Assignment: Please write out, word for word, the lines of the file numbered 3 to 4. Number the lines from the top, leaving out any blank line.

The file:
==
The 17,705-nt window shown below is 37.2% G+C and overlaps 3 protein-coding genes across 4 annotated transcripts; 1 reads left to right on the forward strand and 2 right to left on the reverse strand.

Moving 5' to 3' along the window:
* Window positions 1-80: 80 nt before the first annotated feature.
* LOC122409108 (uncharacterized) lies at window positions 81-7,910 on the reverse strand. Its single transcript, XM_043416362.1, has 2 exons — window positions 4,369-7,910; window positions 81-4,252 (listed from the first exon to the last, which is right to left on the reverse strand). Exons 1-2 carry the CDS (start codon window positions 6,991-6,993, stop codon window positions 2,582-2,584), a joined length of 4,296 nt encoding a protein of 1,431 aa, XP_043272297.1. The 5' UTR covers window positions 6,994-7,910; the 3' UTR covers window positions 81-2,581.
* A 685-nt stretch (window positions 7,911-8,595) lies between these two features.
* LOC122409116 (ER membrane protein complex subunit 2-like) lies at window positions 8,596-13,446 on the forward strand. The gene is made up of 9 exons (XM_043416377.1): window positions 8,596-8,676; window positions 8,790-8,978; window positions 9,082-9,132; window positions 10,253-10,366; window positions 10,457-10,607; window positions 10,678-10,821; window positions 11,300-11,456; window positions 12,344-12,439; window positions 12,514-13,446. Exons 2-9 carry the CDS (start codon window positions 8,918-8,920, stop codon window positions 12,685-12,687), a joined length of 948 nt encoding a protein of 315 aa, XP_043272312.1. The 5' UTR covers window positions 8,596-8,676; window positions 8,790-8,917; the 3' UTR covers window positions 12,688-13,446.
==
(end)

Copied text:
* Window positions 1-80: 80 nt before the first annotated feature.
* LOC122409108 (uncharacterized) lies at window positions 81-7,910 on the reverse strand. Its single transcript, XM_043416362.1, has 2 exons — window positions 4,369-7,910; window positions 81-4,252 (listed from the first exon to the last, which is right to left on the reverse strand). Exons 1-2 carry the CDS (start codon window positions 6,991-6,993, stop codon window positions 2,582-2,584), a joined length of 4,296 nt encoding a protein of 1,431 aa, XP_043272297.1. The 5' UTR covers window positions 6,994-7,910; the 3' UTR covers window positions 81-2,581.